Stella Ridley: The Chapter That Can Never Have a Number or a Name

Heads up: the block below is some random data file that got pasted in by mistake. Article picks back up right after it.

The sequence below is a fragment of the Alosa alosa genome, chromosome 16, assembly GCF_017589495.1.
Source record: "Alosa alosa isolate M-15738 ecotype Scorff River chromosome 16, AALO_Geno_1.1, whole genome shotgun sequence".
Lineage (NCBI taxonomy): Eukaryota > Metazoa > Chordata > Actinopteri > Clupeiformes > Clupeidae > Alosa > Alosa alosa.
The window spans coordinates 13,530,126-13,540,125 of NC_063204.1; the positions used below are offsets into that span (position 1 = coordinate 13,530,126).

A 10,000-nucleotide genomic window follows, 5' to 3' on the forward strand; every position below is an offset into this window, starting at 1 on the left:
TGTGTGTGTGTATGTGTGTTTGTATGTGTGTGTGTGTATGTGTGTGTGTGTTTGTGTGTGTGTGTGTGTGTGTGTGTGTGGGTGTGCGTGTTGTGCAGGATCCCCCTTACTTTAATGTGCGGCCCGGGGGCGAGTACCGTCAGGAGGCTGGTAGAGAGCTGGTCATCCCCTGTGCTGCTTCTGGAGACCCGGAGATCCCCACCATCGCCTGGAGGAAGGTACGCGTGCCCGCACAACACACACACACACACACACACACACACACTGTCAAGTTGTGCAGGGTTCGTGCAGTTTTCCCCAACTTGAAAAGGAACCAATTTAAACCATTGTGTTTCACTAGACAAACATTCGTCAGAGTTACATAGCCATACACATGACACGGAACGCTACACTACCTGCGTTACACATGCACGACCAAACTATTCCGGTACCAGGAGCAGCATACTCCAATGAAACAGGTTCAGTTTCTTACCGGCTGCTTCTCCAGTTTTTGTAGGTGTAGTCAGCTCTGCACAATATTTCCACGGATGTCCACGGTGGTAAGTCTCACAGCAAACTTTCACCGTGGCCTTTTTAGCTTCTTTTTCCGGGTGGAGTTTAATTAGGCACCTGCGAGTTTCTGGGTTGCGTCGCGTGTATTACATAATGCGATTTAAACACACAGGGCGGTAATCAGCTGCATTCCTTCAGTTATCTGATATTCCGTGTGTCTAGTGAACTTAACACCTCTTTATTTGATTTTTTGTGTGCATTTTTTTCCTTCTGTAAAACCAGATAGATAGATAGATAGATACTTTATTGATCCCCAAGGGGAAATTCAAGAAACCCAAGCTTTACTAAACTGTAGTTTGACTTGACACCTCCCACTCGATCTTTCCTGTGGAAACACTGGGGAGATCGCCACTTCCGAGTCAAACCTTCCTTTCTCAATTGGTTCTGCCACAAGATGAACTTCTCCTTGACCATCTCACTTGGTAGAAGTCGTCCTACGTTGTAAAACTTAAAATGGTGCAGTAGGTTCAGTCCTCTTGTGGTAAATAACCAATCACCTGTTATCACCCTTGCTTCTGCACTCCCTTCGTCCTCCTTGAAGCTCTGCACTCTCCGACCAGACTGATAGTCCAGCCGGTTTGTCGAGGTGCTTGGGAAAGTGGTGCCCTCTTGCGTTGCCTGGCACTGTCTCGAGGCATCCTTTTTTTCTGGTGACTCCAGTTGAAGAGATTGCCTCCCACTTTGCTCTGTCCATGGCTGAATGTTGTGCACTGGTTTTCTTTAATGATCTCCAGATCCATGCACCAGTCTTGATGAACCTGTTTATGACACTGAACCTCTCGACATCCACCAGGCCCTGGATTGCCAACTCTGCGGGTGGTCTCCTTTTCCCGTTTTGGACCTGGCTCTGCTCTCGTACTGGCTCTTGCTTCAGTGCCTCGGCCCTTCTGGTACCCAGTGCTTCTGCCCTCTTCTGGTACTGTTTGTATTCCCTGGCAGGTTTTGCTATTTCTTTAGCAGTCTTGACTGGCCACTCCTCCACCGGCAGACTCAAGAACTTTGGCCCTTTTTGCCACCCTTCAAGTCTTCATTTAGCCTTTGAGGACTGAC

In retrospect, I realize that something Mamaw Rennie said to me once–apropos of nothing, of course–was never far from my mind for all the long months I sat with Matu when she was sick and then when she was dying: “woe to the mother who dies before her children have reached the age of appreciation.” Having obsessive and superstitious tendencies of thought, I often wished that Mamaw had not said it and I had not heard it, for it would often just plop onto the racetrack of my mind and zip round and round. How can woe come to a dead person, I would wonder–were we not supposed by our religious teachers to enter into a state free of the sufferings of life? Then I would wonder with the kind of delicious horror with which one wonders such things whether instead we entered a bad-joke afterlife when we died, an afterlife in which all the things we try so hard to evade or recover from in life would settle in permanently, an eternity of woe or loss or psychic injury, the kind of injury, say, that betrayal inflicts when it not only destroys whatever present happiness you have but also eats backwards eradicating a past which has become a lie anyway, but I digress.